Searching for Online Books

I love my Kindle, just as I love my paper-bound books. Now, I am beginning to find a great deal of usefulness for the wealth of online books that are available. They come in various categories.

  1. Books in the public domain, published prior to 1924.
  2. Books that carry a Creative Commons license and are usually created in open document format (ODF) and/or converted to PDF.

Books in the public domain may be scanned by volunteers or paid workers who contribute a library’s collections to the online environment. These books with the older publication date provide a rich view of what has gone before. Some might even be required reading for assignments, and they are available for free for everyone in the class at the same time of access!

Books that carry a Creative Commons license are added to the online environment so that their contents reach many more readers than a print copy would. Much of the time, readers may print the entire book or only portions for their personal use. As long as a reader has a computer and Internet access, these books are available for learning.

Various ways to access both types of books are available. Probably the most well-known is Google Books. At Google Books, one may read reviews, view content (sometimes limited), view sellers of the book, and more. Using the Overview link, a reader is able to see what is available online concerning that particular book. Professional reviews as well as contributing reviews are helpful in the decision for reading the book. Common terms and phrases are included in a text cloud that helps to define the material contained within its contents. Surprisingly, a map is included to label the places that are mentioned in the book.

Personally, I am considering all of the possibilities for use when students read a book.

For Microsoft users, the Live Book Search has been canceled. An explanation may be found here.

Online services that require a fee are available for online books that may not fit into either of the categories I listed. The text of these e-books may indeed be under copyright at the time of access.

Some of the providers of e-books include:

SkillSoft’s Books24x7 – one of the more expensive services where you are able to download chapters (if  you are a corporate customer) in PDF. Most of the books are business, authoritative titles.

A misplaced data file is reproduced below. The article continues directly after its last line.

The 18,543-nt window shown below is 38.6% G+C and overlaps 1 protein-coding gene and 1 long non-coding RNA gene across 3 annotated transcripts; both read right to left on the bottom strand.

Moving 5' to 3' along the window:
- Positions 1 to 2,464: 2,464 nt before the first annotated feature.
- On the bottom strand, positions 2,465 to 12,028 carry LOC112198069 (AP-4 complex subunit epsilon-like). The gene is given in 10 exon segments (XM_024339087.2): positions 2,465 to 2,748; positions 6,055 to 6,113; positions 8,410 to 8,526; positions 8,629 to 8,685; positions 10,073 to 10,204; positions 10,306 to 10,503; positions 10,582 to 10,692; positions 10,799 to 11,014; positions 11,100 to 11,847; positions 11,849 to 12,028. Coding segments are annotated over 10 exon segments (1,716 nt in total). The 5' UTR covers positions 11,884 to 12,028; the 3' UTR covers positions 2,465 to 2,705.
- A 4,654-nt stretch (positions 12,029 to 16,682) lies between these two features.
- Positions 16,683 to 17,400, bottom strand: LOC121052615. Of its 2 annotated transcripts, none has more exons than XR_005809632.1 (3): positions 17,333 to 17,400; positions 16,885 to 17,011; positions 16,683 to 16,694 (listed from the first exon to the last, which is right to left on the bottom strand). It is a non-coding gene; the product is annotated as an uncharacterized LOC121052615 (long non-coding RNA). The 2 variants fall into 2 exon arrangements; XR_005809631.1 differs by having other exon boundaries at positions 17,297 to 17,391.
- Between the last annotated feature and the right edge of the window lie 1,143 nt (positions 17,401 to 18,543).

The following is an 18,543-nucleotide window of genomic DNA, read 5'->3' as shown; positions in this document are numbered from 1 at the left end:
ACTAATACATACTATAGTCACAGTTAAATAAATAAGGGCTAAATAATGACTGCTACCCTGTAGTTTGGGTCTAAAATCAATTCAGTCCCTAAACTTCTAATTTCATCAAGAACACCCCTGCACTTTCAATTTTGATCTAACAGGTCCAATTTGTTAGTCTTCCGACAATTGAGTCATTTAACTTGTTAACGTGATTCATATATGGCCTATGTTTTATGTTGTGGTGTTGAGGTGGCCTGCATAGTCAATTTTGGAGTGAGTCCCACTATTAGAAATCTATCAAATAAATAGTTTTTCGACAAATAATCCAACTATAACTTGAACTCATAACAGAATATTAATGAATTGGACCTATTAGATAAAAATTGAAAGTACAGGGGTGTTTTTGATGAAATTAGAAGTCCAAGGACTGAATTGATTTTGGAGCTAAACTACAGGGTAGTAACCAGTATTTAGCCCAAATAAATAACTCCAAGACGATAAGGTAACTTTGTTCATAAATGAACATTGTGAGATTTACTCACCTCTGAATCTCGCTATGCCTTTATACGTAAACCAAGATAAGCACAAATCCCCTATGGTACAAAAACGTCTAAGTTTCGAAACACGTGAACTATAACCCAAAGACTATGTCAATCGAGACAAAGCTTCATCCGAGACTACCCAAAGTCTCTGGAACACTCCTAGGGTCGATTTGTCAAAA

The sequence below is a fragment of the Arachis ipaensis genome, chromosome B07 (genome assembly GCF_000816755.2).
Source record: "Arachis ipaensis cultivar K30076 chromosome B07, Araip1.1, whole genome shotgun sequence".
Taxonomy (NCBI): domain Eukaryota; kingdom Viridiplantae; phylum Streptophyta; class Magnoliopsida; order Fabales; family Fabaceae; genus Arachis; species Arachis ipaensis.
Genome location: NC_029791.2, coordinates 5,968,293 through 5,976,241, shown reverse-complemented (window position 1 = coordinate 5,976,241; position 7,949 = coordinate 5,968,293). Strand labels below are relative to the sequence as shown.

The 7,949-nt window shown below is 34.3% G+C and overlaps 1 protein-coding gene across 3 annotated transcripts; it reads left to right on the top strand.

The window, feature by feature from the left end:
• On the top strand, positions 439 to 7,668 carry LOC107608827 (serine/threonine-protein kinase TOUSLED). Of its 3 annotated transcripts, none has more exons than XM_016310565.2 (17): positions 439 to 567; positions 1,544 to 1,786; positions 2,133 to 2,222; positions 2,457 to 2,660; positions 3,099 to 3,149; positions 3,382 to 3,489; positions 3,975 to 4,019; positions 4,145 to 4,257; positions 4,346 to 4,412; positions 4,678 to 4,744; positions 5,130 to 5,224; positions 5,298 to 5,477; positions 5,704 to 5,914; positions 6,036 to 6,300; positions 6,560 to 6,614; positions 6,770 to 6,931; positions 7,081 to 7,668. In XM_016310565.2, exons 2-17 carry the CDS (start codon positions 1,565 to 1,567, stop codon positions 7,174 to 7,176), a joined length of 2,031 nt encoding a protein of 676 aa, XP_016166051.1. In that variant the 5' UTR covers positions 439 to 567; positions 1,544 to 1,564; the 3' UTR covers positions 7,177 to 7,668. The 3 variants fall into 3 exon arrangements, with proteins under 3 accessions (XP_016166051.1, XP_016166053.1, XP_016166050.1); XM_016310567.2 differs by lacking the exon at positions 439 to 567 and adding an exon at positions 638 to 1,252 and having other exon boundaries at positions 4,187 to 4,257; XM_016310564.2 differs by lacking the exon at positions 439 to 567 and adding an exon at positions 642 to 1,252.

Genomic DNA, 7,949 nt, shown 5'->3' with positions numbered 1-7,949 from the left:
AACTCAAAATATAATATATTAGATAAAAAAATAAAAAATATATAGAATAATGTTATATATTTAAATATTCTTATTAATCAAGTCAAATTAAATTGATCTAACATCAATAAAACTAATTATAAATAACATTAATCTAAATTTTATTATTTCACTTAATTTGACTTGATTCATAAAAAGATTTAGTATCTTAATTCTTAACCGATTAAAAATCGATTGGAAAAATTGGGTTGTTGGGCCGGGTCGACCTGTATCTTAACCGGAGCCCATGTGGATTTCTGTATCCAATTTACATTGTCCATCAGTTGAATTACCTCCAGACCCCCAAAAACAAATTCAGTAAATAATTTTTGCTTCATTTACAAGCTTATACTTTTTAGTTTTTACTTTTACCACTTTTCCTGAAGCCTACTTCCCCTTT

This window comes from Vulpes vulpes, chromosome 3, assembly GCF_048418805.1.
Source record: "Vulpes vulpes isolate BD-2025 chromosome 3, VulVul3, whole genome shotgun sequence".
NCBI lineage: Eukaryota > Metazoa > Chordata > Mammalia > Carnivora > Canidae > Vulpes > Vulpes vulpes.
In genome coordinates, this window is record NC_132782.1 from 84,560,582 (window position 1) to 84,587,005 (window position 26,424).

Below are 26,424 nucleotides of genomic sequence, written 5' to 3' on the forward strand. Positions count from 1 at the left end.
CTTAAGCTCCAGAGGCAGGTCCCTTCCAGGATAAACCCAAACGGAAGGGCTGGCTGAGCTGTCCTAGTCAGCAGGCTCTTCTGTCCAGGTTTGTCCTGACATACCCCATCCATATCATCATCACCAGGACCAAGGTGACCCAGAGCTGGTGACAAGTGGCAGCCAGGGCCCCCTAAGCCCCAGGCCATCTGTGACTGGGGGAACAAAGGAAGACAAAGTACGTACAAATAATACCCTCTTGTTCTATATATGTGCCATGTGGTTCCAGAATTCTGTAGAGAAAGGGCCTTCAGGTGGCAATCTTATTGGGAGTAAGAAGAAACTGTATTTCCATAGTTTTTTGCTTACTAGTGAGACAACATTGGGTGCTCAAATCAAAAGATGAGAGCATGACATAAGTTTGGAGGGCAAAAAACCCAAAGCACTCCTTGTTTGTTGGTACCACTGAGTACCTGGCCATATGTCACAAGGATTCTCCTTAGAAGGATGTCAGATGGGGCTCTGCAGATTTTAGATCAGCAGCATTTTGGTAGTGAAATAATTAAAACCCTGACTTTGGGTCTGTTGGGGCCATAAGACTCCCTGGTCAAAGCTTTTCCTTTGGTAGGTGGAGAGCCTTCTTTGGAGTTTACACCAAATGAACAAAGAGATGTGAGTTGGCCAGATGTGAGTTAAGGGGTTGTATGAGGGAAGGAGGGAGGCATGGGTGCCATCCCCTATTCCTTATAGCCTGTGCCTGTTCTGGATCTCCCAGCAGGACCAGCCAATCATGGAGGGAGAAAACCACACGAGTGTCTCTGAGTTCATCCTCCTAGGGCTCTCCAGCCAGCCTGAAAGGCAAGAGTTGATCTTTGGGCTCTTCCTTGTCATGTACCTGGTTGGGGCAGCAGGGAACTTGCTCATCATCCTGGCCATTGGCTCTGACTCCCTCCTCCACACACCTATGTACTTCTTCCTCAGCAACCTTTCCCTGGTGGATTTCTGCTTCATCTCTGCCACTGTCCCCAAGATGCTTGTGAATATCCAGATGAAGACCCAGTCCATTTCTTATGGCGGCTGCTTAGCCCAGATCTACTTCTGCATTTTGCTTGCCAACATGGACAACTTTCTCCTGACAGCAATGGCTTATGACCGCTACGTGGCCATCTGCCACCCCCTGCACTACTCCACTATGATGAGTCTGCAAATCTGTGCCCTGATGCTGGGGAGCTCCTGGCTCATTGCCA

Questia – a much more affordable subscription-based service with e-books that cover a wide range of topics. I was an early adopter of Questia and found it a wonderful way to read and take notes on my reading. By clicking on the Education link, you are able to view all of the books included in the e-library on that topic.

ebrary – a service that requests a small registration fee to get you started. Then, when you find something you want to print/download, you pay per page.

Open Content Alliance (OCA) at the Internet Archives – this is the jackpot of e-books! Many contributed collections may be accessed from here.

Open Library – an online catalog for accessing all types of books, where you may select to buy, borrow, or browse.

The Global Text Project – provides you with three types of content: e-content, books that have been scanned, and links to online books that may be of interest.

Librarian Reading at the Academic & School Level

I was reading Michelle Leigh Jacobs’ article on “Ethics and Ethical Challenges in Library Instruction” in the  Journal of Library Administration, 47(3/4), and noticed how she clearly defined her views, her role, and the liberal/conservative tug-of-war in academia. Jacobs indicates an uncomfortableness with the struggle while expressing her views as a liberal. She believes that peer-reviewed journals have not grown, have remained conservative, and thus, stifle librarianship because they are not practical for today’s librarian’s needs other than to promote tenure and further a career among colleagues.

In her article, her discussion of the liberal/conservative struggle represents a discussion that should remain alive and well in academia and not silenced from either side. Great ideas and perspective will come from the continuous debate. (She demonstrates how a good librarian works with students providing information representing both sides, even when they – librarian and student – disagree.)

For my take, on the school front, peer-reviewed journals may not make for practical reading either. However, the discussion of ideals brings greater thought to mind. Perspective is pondered. Out of the daily grind, one is taken.

I believe that we must make time to reach beyond the day-to-day living out of our work and grasp higher reading. This may not seem beneficial when we greet the next morning’s problems that are very real, but the reading might help us remember to not become bogged down in daily living by keeping our minds above the fray as we reach for new frontiers on the horizon.

Of course, this does not rule out reading for practical problem solving as Jacobs suggests, such as blogs, or listening to podcasts. These are excellent ways to share in the here and now. As for the school library, we have excellent print and online resources for practical reading, such as SLJ, among others.

What might be of greater importance is that, for peer-reviewed journals, issues that are of the practical realm and are long term should be addressed. Jacobs presents a few of these that should be of concern to academic and school librarians, such as the sharing of information among colleagues through Web 2.0 sources and how these should be documented for future reference.